Gone Lawn
a journal of word-things
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Gone Lawn 55
strawberry moon, 2024

Featured artwork, Lost for Words, by Andrea Damic

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Swetha Amit

Crow at My Window

Mama says I have incurred the curse for our family because when a black crow perched on my bedroom windowsill and cawed loudly, I threw my pencil at it. She bites her lip with a vexed expression on her red-hot face. She is overreacting. It was just an annoying crow that bothered me while finishing my fourth-grade math homework. I will shoo any bird that disturbs my concentration by screaming in its hoarse voice. But how will Mama understand?

Mama says I need to see a doctor because I didn't cry on the day when my grandpa slipped over a stone and hit his head against the pavement precisely a year ago. Not even when I saw Grandpa lying on the hospital bed, surrounded by wires and a beeping monitor by his side. Not even when the doctor in a ghostly white coat shook his head and mumbled a feeble sorry. As though it was his fault that Grandpa and I argued about my younger brother getting more attention from the family. As though it was his fault when Grandpa walked out of the door in a huff, accidentally leaving behind his gold-rimmed glasses. It was not the doctor's fault that Grandpa did not look back when I hollered, begging him to stop.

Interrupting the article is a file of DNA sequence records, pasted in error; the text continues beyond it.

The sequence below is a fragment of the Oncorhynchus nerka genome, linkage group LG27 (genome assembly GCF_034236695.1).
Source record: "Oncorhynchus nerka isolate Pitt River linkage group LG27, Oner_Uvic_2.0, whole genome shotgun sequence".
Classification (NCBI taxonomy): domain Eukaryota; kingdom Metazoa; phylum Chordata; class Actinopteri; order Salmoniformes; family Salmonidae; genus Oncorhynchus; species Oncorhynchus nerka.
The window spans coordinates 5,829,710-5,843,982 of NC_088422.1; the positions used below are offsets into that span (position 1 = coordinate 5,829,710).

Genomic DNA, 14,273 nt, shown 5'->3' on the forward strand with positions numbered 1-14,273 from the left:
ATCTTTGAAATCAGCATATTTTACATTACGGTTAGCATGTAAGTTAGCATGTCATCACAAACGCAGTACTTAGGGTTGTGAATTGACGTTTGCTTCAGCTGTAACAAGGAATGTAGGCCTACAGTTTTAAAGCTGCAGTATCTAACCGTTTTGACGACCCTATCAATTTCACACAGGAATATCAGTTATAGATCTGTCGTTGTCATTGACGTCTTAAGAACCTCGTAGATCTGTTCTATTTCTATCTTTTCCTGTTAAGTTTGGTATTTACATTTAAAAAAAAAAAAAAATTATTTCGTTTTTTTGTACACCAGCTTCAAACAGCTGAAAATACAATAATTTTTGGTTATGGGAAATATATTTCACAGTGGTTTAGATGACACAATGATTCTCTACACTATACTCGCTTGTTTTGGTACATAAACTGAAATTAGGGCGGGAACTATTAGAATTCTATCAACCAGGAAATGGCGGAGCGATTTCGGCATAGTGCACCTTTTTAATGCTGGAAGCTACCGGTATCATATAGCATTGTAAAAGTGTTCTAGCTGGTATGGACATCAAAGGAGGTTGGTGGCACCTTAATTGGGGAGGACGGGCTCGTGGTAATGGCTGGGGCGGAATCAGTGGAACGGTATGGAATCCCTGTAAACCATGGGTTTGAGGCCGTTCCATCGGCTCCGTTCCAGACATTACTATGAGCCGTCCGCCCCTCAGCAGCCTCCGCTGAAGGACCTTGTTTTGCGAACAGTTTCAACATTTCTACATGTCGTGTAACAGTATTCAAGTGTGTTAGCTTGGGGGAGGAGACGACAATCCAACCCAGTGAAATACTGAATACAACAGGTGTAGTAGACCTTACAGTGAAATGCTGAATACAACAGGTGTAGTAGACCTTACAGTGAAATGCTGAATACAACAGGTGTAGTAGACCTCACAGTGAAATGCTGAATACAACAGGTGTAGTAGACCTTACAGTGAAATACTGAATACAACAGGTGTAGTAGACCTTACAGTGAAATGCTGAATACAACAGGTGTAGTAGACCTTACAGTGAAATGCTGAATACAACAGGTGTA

Mama says I am still holding to that guilt. But I cannot discard it like my dead grandpa would carelessly place his chocolate brown shawl on his rocking chair. His gold-rimmed glasses are on my reading table, still carrying the scent of sandalwood powder he'd use after his shower. The Ludo board is still open from the last game we played. Grandpa won and treated me to fresh mangoes and cream. The stack of comics Grandpa would read to me was scattered on the bookshelves.

Mama says Grandpa's spirit was visiting us through that crow to bless me and give me a chance to show how much he loved me. I am about to tell Mama that she needs to see a doctor when her eyes carry a strange illuminating glow, like the sun's rays emanating from them. She is looking through the window. I see that crow has returned. It is tapping on my windowsill, tipping its head to one side, as my grandpa often did when he comforted me whenever I got low grades.

Mama says she has prepared Grandpa's favorite food: white rice with ghee, lentils, boiled cabbage, and chocolate barfi. I watch her place all that food on a water-sprinkled banana leaf. The crow gobbles it up hungrily. When I look at Mama, I see a satiated expression on her face. She folds her hands and mutters a prayer. I see the crow tilt its head again, gaze at me for a long time, caw loudly, and fly away.

Mama says Grandpa has blessed me. The truth is I want to believe her. A part of me longs to atone for my impudent behavior. Another part of me is relieved that our family wasn't cursed. Today, a year after his death, I feel my eyelids grow heavy as the repressed salt-induced tears trickle down my cheeks, realizing that Grandpa isn't there to wipe them away with his wrinkly brown sandalwood-scented hands.

Swetha is an Indian author based in California and an MFA graduate from the University of San Francisco. She has published works across genres in 60-plus journals, including Atticus Review Had, Door is a Jar. (swethaamit.com). She has received three Pushcart and Best of the Net nominations. Her chapbook, Cotton Candy from the Sky, published by Bottlecap Press, is available to order here.